But wait a moment–why can’t we use inheritance to simply factor common code from backing beans out into a shared superclass? Well, you can, but this approach has its limitations, such as the fact that each class can only inherit from one class hierarchy, so this plan doesn’t let you mix-and-match shared functionality. There are design patterns that solve this, of course, generally by factoring shared code out into object members rather than superclasses, but at that point, you might as well make the external objects into managed beans. Those won’t be backing beans (because they specifically contain functionality not related to any particular page), so we’re back to our broad recommendation.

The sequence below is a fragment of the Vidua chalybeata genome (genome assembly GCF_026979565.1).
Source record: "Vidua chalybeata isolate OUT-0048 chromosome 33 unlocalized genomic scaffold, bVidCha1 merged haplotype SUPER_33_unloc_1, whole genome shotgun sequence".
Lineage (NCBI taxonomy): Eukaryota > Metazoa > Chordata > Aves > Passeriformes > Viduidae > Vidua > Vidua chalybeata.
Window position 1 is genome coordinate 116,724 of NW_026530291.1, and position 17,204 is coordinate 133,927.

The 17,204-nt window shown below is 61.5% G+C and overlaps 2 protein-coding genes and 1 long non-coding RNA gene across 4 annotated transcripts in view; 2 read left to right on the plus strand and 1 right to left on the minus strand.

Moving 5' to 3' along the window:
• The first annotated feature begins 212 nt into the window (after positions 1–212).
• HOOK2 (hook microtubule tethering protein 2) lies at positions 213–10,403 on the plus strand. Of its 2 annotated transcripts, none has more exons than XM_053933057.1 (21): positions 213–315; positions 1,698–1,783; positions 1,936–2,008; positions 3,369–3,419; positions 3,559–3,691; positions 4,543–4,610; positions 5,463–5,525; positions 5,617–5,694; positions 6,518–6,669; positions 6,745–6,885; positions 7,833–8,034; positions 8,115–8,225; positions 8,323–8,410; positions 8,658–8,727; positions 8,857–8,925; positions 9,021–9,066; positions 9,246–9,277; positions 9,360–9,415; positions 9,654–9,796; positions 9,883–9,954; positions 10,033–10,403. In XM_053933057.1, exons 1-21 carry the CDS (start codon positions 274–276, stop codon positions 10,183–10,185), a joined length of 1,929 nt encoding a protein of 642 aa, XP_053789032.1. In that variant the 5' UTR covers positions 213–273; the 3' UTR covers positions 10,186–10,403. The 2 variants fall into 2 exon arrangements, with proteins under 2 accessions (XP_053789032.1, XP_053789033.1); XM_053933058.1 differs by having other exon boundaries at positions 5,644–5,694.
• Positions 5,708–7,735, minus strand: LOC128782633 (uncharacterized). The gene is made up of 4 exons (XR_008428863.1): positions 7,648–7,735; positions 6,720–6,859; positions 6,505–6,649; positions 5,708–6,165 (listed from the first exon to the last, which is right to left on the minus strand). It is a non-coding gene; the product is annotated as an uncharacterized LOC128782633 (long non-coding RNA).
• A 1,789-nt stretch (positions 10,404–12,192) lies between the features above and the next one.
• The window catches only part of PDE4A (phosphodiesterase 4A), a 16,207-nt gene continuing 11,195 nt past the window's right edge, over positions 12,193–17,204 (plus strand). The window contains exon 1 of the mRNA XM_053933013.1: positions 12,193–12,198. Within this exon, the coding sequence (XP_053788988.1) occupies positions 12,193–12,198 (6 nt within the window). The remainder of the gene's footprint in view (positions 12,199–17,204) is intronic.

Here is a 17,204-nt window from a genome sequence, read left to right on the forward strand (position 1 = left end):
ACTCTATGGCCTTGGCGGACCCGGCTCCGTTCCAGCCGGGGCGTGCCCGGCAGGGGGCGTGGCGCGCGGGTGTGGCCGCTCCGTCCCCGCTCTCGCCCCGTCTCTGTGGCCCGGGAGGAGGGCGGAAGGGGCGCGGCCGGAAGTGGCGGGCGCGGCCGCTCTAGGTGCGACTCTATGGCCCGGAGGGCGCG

Backing Beans are Request-Scoped

This one’s pretty obvious, and it’s one place where you dosee managed beans that are not backing beans in many applications. Sometimes, of course, you need to store information at the session or even application level, and backing beans are not appropriate for that–for one thing, if you try to put page components in a session- or application-scoped bean, those components won’t be reassigned whenever the UI model is re-created, meaning that they’ll become out of sync with what’s actually being displayed.

All I want to remind people here is not to be shy to create managed beans with scope that outlasts a request. Which means not to be shy to create non-backing managed beans.

Backing Beans Are Organized Around the View